Data from a wide variety of pollsters has Biden winning handily over Trump, and possibly picking up a victory in Texas. But Republicans still have a clear path to victory, and will almost certainly be winning on election night.
Everyone remembers 2016 election night, when Hillary Clinton was leading over Trump in nearly every political forecast. FiveThirtyEight gave Clinton a 71% chance of victory. She had what was considered a sufficient lead in the Rust Belt states of Michigan, Wisconsin and Pennsylvania. For many, it seemed like it was already settled; Hillary Clinton was to be the next president.
Of course, we all know how that turned out. Donald Trump swept up most of the Rust Belt, in addition to Florida and North Carolina. Much to the dismay of CNN news anchors, Donald Trump not only won the electoral college, but he won it in a landslide, and he didn’t even need the popular vote to do it.
In 2020, the story is not that similar, at least at first glance. Biden appears to be winning by a larger margin than Clinton was in 2016. Not only is he polling ahead of Clinton in the Rust Belt, but also in states like Florida and Texas. Biden’s largest advantage is in the popular vote, where he has maintained a steady lead at around 7%.
This seems reasonable considering the state of the nation. Roughly 200,000 Americans have died from COVID-19, there is widespread financial discomfort and racial issues have led to civil unrest. In many ways, the country is more chaotic now than it was four years ago.
Regardless of whether or not you deem Trump responsible for all or any of these problems, one cannot deny the negative impact they will have on his chances of reelection. In 2016, Trump ran as the political outsider. But in 2020, he is now running as the incumbent. As an active president, the state of the nation largely determines how likely he is to get reelected.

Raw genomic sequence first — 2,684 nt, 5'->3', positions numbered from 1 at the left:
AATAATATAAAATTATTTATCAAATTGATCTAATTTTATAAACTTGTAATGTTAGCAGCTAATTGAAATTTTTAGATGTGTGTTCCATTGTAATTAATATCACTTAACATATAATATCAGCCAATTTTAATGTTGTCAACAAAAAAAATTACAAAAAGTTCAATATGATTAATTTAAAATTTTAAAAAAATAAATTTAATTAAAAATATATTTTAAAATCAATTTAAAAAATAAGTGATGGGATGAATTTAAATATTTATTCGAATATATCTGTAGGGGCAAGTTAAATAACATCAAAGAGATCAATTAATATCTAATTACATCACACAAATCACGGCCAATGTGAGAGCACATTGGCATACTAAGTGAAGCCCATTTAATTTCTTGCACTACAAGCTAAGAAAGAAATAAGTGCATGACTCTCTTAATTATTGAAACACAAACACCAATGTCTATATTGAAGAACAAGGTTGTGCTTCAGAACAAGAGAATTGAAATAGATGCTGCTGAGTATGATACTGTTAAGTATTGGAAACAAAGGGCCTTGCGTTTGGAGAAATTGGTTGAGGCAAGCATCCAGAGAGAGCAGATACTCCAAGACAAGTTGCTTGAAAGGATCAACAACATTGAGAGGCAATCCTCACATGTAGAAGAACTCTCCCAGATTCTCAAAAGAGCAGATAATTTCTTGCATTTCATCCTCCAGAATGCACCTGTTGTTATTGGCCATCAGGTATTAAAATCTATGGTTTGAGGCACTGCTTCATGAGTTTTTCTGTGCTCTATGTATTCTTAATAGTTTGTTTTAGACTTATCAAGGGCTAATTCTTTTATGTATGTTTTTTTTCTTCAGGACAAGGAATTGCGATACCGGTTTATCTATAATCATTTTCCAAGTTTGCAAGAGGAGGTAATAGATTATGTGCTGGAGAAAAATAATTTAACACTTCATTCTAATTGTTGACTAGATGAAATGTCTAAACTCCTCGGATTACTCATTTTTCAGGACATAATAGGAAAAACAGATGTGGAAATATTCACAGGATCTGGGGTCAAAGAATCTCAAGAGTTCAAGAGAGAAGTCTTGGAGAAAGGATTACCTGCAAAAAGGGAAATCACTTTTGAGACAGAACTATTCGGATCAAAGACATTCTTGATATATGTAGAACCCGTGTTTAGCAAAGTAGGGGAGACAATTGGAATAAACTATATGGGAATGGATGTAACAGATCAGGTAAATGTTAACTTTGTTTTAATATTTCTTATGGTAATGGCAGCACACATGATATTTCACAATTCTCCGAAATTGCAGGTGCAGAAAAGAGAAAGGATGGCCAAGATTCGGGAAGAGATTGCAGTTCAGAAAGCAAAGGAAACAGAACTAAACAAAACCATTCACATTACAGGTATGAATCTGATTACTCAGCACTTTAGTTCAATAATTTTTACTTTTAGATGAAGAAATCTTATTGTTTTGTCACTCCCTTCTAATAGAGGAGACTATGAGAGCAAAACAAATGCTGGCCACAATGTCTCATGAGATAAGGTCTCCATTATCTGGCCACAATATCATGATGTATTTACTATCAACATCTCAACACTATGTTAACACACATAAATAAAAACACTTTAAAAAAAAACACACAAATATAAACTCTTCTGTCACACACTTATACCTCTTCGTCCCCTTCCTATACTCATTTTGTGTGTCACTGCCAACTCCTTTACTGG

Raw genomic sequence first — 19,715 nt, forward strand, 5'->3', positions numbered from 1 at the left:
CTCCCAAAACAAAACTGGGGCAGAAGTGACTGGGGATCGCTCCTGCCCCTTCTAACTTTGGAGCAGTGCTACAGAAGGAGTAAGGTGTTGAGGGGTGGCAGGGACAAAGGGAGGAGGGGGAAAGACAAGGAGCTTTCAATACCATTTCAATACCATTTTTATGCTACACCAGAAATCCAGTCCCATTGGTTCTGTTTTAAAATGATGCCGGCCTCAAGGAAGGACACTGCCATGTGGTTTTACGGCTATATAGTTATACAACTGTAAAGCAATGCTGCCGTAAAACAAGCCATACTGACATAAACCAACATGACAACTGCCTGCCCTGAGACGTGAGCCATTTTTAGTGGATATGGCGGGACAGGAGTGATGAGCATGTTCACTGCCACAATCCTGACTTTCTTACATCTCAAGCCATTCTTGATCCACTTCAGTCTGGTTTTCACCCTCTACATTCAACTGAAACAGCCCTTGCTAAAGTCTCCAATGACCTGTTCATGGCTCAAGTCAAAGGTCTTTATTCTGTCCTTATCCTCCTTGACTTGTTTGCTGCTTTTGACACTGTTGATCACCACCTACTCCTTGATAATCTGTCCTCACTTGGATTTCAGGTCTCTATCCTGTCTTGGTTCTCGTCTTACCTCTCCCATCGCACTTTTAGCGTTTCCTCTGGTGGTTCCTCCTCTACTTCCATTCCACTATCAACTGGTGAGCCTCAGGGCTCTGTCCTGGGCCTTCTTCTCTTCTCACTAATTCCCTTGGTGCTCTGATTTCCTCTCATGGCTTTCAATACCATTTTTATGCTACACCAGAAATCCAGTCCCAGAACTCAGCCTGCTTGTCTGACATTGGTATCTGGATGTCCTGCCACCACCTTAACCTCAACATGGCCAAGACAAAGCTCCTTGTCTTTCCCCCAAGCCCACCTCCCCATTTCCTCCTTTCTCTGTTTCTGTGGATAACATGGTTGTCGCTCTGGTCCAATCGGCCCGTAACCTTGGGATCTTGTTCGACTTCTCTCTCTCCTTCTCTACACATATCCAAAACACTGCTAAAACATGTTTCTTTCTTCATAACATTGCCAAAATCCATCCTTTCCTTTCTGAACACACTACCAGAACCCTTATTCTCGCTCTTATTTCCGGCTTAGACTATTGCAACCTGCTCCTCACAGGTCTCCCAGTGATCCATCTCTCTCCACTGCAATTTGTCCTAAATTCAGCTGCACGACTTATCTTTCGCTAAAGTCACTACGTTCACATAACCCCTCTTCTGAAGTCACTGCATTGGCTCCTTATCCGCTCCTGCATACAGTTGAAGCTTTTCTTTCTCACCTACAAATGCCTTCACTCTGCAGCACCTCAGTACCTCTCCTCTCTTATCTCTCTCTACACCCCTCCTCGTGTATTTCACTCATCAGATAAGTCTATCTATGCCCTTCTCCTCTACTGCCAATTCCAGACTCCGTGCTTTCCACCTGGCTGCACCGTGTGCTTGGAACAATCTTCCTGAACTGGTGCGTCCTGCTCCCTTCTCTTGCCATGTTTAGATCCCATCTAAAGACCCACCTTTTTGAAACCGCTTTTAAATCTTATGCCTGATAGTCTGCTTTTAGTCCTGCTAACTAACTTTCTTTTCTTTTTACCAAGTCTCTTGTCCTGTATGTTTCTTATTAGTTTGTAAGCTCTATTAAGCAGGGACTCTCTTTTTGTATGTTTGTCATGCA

An uncertain political climate throws doubt on the incumbent’s chances.
But do not be fooled. There is still a significant chance Trump will win this election. While Biden is doing better than Clinton did in most states, several are still only a few percentage points away from being within the margin of error. Some states, like Texas, are nearly tied.
There are too many swing states this election cycle for a definitive prediction to have any real meaning. We could see a close finish, or we could see Trump outperform the polls and claim a massive victory. The only definite statement that can be made about this election cycle is that it is unlikely that Trump wins by the same large margin as he did in 2016. The race will, at the very least, be closer.
On Election Day itself, Trump is the favorite to win, due to mail-in voting. A recent poll found that Republicans are 30% more likely to vote in person than Democrats. Since it takes time for mail-in ballots to be counted, and since so many states are considered swing states this year, it is quite likely that the victor on election night will not match the ultimate winner of the race.
In that situation, we could see Trump easily picking up Florida, Arizona, Wisconsin, Pennsylvania and more on Nov. 3 before slowly losing these states to Biden as mail-in ballots are counted. Election Day may not determine victory in 2020.
Whatever happens on that day, and in the days afterward, voters can be sure of one thing: this election will be messy and unpredictable. Vote, and hope for the best, but don’t count on polls to tell you the future.